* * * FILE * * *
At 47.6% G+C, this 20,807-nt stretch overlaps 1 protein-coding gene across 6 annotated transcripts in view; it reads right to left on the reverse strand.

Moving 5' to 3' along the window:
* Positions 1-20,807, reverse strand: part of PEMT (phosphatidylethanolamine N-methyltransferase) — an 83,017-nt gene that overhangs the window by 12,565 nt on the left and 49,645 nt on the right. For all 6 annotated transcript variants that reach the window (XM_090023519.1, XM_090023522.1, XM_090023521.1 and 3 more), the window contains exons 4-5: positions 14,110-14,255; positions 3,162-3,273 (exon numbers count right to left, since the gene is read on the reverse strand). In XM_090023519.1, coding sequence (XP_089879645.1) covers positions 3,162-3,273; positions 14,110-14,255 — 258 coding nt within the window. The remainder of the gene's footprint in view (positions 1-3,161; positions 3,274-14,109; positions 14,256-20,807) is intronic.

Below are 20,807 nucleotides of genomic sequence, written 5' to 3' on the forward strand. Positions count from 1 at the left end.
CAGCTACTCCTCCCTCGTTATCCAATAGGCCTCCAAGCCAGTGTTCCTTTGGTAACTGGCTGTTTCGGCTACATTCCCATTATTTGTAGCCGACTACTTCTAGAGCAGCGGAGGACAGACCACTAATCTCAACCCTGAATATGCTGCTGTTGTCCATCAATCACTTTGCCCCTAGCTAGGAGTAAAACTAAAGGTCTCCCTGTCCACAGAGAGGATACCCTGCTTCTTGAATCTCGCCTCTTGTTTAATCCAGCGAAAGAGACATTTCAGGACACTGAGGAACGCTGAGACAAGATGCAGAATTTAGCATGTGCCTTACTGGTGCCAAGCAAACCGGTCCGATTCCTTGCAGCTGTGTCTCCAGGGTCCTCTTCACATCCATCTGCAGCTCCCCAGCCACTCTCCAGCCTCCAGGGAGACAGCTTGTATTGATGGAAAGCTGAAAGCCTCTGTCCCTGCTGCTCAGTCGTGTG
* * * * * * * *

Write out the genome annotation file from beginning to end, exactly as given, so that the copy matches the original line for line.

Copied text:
At 47.6% G+C, this 20,807-nt stretch overlaps 1 protein-coding gene across 6 annotated transcripts in view; it reads right to left on the reverse strand.

Moving 5' to 3' along the window:
* Positions 1-20,807, reverse strand: part of PEMT (phosphatidylethanolamine N-methyltransferase) — an 83,017-nt gene that overhangs the window by 12,565 nt on the left and 49,645 nt on the right. For all 6 annotated transcript variants that reach the window (XM_090023519.1, XM_090023522.1, XM_090023521.1 and 3 more), the window contains exons 4-5: positions 14,110-14,255; positions 3,162-3,273 (exon numbers count right to left, since the gene is read on the reverse strand). In XM_090023519.1, coding sequence (XP_089879645.1) covers positions 3,162-3,273; positions 14,110-14,255 — 258 coding nt within the window. The remainder of the gene's footprint in view (positions 1-3,161; positions 3,274-14,109; positions 14,256-20,807) is intronic.

Below are 20,807 nucleotides of genomic sequence, written 5' to 3' on the forward strand. Positions count from 1 at the left end.
CAGCTACTCCTCCCTCGTTATCCAATAGGCCTCCAAGCCAGTGTTCCTTTGGTAACTGGCTGTTTCGGCTACATTCCCATTATTTGTAGCCGACTACTTCTAGAGCAGCGGAGGACAGACCACTAATCTCAACCCTGAATATGCTGCTGTTGTCCATCAATCACTTTGCCCCTAGCTAGGAGTAAAACTAAAGGTCTCCCTGTCCACAGAGAGGATACCCTGCTTCTTGAATCTCGCCTCTTGTTTAATCCAGCGAAAGAGACATTTCAGGACACTGAGGAACGCTGAGACAAGATGCAGAATTTAGCATGTGCCTTACTGGTGCCAAGCAAACCGGTCCGATTCCTTGCAGCTGTGTCTCCAGGGTCCTCTTCACATCCATCTGCAGCTCCCCAGCCACTCTCCAGCCTCCAGGGAGACAGCTTGTATTGATGGAAAGCTGAAAGCCTCTGTCCCTGCTGCTCAGTCGTGTG